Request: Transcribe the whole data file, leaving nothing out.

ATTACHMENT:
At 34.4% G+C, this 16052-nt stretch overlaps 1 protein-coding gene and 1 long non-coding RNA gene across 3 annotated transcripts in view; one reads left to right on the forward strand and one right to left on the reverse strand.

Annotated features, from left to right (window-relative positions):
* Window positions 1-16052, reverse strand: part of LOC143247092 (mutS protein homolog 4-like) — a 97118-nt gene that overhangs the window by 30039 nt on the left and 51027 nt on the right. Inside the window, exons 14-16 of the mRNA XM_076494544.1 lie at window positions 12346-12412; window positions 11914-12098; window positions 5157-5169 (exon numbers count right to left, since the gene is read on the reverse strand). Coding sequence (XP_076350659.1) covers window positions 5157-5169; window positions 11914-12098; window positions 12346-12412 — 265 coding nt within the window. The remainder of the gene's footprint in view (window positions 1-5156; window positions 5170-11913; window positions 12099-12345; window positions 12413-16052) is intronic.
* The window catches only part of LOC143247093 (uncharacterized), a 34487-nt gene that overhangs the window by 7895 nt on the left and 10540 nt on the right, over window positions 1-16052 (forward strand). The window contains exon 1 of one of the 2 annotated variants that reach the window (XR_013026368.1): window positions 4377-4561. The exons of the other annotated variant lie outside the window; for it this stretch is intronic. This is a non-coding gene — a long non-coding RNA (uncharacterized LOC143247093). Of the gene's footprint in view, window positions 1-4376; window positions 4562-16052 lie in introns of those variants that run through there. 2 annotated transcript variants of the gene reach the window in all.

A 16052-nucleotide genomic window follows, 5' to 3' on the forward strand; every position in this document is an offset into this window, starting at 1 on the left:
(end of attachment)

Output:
At 34.4% G+C, this 16052-nt stretch overlaps 1 protein-coding gene and 1 long non-coding RNA gene across 3 annotated transcripts in view; one reads left to right on the forward strand and one right to left on the reverse strand.

Annotated features, from left to right (window-relative positions):
* Window positions 1-16052, reverse strand: part of LOC143247092 (mutS protein homolog 4-like) — a 97118-nt gene that overhangs the window by 30039 nt on the left and 51027 nt on the right. Inside the window, exons 14-16 of the mRNA XM_076494544.1 lie at window positions 12346-12412; window positions 11914-12098; window positions 5157-5169 (exon numbers count right to left, since the gene is read on the reverse strand). Coding sequence (XP_076350659.1) covers window positions 5157-5169; window positions 11914-12098; window positions 12346-12412 — 265 coding nt within the window. The remainder of the gene's footprint in view (window positions 1-5156; window positions 5170-11913; window positions 12099-12345; window positions 12413-16052) is intronic.
* The window catches only part of LOC143247093 (uncharacterized), a 34487-nt gene that overhangs the window by 7895 nt on the left and 10540 nt on the right, over window positions 1-16052 (forward strand). The window contains exon 1 of one of the 2 annotated variants that reach the window (XR_013026368.1): window positions 4377-4561. The exons of the other annotated variant lie outside the window; for it this stretch is intronic. This is a non-coding gene — a long non-coding RNA (uncharacterized LOC143247093). Of the gene's footprint in view, window positions 1-4376; window positions 4562-16052 lie in introns of those variants that run through there. 2 annotated transcript variants of the gene reach the window in all.

A 16052-nucleotide genomic window follows, 5' to 3' on the forward strand; every position in this document is an offset into this window, starting at 1 on the left: